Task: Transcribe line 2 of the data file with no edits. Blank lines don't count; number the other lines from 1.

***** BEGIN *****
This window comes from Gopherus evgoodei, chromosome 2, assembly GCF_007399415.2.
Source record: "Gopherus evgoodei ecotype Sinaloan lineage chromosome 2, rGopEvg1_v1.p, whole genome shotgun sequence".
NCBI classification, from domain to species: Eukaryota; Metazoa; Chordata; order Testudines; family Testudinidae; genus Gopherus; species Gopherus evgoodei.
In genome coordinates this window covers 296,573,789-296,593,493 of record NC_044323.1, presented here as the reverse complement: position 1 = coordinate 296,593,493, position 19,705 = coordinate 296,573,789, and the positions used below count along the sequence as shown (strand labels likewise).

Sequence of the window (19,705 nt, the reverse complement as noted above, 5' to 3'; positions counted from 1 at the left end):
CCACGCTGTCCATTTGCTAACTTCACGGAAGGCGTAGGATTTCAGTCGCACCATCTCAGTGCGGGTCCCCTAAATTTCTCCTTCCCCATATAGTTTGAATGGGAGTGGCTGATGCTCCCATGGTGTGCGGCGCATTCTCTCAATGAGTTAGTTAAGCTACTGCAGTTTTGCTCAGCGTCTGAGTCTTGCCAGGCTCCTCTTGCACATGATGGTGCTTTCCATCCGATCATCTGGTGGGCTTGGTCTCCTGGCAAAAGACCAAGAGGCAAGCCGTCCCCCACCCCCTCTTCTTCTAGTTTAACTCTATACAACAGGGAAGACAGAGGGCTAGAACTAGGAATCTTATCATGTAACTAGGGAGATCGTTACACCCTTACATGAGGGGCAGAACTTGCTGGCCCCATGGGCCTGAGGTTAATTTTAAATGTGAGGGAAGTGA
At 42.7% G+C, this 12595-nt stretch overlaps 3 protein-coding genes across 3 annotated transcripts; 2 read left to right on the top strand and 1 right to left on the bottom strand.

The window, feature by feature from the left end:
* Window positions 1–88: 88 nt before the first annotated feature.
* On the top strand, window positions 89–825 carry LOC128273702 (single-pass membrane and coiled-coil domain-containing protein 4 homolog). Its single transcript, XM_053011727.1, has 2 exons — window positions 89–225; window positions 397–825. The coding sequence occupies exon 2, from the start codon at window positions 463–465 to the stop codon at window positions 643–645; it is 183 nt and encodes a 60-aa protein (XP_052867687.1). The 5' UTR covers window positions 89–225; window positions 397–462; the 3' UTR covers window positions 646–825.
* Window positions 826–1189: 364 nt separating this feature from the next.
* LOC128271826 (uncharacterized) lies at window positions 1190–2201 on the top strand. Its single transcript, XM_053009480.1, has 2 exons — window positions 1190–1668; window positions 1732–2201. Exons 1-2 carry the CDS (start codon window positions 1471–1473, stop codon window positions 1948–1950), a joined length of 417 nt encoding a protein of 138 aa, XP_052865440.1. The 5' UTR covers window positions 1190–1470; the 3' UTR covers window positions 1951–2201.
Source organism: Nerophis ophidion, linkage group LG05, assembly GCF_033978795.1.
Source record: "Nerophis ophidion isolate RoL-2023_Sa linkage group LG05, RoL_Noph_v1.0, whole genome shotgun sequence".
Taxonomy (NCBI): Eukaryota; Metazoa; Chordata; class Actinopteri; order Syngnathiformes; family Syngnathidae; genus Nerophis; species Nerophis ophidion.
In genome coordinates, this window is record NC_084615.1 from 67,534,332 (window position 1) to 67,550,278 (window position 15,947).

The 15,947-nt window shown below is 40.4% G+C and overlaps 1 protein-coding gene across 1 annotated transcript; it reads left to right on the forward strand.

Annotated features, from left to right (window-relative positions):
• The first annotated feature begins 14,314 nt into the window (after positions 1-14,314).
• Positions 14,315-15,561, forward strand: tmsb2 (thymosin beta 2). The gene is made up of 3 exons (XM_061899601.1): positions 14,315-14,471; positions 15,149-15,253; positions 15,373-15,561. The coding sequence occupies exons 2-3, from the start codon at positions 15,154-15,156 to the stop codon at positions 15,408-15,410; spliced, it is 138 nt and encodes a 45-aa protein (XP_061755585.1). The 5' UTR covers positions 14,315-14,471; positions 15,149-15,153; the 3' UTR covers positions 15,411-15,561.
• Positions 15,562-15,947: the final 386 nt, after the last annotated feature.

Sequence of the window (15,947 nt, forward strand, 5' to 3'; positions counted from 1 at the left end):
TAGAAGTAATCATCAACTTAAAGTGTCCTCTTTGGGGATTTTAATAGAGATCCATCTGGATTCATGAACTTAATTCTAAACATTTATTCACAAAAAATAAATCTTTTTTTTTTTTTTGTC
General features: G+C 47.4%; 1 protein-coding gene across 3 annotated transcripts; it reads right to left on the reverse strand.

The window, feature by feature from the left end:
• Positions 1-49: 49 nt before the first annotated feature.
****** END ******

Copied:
Source record: "Gopherus evgoodei ecotype Sinaloan lineage chromosome 2, rGopEvg1_v1.p, whole genome shotgun sequence".